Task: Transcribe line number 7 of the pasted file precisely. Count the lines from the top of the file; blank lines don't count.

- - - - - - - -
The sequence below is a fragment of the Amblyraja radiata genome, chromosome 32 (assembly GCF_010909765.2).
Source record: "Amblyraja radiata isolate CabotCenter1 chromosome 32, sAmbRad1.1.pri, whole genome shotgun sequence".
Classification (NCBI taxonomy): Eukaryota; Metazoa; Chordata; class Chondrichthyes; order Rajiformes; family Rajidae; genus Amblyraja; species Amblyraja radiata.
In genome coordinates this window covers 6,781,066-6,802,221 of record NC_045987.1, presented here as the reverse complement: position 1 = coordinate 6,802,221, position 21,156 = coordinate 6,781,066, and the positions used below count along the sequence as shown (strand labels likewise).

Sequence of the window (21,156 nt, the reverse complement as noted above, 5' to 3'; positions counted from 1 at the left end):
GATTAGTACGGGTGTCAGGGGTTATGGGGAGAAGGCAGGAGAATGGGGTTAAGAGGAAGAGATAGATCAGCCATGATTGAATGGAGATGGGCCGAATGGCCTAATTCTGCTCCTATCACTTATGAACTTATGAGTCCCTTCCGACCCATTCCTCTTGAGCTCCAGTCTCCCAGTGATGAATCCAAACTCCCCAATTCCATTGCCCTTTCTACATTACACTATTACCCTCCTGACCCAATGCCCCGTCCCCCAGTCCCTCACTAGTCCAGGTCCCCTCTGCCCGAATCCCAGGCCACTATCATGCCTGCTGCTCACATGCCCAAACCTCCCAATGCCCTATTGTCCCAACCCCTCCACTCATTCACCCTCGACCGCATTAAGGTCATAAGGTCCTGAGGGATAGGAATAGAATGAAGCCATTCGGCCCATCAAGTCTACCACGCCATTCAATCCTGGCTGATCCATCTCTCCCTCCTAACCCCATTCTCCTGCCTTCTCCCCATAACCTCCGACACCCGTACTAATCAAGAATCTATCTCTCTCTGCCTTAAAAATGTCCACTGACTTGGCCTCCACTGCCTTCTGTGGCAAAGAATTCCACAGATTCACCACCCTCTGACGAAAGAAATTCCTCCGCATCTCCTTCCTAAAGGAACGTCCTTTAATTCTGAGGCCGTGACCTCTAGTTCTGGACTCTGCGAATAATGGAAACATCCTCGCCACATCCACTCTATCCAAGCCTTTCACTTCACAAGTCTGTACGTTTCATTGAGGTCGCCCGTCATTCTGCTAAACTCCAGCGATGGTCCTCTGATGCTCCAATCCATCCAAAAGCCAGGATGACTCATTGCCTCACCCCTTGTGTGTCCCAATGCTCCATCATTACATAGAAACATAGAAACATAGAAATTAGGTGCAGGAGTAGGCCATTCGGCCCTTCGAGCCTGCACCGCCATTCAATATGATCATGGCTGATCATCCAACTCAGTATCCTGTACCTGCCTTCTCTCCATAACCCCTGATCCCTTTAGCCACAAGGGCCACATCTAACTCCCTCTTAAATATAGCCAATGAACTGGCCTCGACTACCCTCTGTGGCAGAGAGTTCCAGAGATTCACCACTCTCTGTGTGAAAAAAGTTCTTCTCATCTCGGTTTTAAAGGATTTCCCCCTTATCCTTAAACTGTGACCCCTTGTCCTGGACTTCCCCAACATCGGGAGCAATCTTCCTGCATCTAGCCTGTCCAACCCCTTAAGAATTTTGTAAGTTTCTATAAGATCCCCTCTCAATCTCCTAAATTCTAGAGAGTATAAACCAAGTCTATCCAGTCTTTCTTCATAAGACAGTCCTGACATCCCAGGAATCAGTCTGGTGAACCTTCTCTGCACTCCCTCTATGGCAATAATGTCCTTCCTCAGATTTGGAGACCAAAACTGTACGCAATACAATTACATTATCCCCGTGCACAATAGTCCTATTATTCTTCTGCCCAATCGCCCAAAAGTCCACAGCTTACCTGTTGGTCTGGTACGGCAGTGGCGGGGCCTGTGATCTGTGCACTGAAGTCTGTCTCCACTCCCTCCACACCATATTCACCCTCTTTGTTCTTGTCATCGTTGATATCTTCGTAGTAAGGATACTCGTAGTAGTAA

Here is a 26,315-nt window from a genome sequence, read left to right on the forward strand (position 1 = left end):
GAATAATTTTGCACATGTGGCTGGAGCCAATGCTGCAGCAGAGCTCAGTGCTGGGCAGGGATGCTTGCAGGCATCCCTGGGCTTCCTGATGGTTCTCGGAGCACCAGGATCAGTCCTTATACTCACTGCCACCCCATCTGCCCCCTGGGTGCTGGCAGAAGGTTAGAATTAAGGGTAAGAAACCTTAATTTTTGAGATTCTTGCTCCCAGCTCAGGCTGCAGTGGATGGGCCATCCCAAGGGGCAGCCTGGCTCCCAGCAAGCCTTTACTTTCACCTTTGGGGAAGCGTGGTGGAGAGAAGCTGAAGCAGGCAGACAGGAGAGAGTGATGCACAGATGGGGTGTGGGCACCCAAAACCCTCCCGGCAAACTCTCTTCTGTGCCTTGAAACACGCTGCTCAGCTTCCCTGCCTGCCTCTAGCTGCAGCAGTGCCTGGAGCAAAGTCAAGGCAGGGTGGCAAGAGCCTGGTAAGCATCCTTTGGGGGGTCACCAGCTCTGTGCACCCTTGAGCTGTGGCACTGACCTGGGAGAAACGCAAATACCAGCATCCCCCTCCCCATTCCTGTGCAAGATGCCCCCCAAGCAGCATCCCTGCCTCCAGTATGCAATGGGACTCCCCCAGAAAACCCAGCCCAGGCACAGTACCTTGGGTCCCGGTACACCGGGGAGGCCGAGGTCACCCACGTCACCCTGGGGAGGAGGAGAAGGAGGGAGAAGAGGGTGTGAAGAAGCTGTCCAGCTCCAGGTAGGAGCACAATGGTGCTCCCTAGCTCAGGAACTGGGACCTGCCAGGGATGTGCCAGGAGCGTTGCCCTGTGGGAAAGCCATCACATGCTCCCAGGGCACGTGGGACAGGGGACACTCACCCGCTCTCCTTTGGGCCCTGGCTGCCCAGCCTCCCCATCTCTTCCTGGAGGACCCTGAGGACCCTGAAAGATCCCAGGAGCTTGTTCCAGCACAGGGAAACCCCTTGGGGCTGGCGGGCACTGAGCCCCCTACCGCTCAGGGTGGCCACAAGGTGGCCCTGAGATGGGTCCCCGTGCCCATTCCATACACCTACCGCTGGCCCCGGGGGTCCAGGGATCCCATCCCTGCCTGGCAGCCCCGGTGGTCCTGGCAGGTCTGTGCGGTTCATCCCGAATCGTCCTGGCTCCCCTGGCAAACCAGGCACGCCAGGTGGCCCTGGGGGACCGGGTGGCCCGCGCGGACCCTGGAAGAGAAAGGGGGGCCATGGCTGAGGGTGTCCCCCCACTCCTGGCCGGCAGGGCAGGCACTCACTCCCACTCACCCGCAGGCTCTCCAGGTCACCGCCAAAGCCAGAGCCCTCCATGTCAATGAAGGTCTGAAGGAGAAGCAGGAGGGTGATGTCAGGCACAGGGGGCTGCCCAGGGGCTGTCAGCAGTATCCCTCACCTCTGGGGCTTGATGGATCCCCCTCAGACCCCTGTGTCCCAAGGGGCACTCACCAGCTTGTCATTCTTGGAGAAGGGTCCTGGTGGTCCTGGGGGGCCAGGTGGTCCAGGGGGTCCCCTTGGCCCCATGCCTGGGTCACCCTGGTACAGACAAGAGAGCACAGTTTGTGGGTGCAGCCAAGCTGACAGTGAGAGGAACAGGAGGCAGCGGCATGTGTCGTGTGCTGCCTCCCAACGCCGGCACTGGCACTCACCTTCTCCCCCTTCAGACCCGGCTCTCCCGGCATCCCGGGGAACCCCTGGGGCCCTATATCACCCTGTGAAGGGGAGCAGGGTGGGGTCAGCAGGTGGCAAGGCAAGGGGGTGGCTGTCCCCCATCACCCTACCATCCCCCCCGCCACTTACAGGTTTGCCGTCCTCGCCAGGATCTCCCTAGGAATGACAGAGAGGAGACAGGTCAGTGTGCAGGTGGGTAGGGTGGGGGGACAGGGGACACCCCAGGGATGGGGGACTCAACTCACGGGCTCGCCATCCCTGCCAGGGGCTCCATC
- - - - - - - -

Here is a 26,315-nt window from a genome sequence, read left to right on the forward strand (position 1 = left end):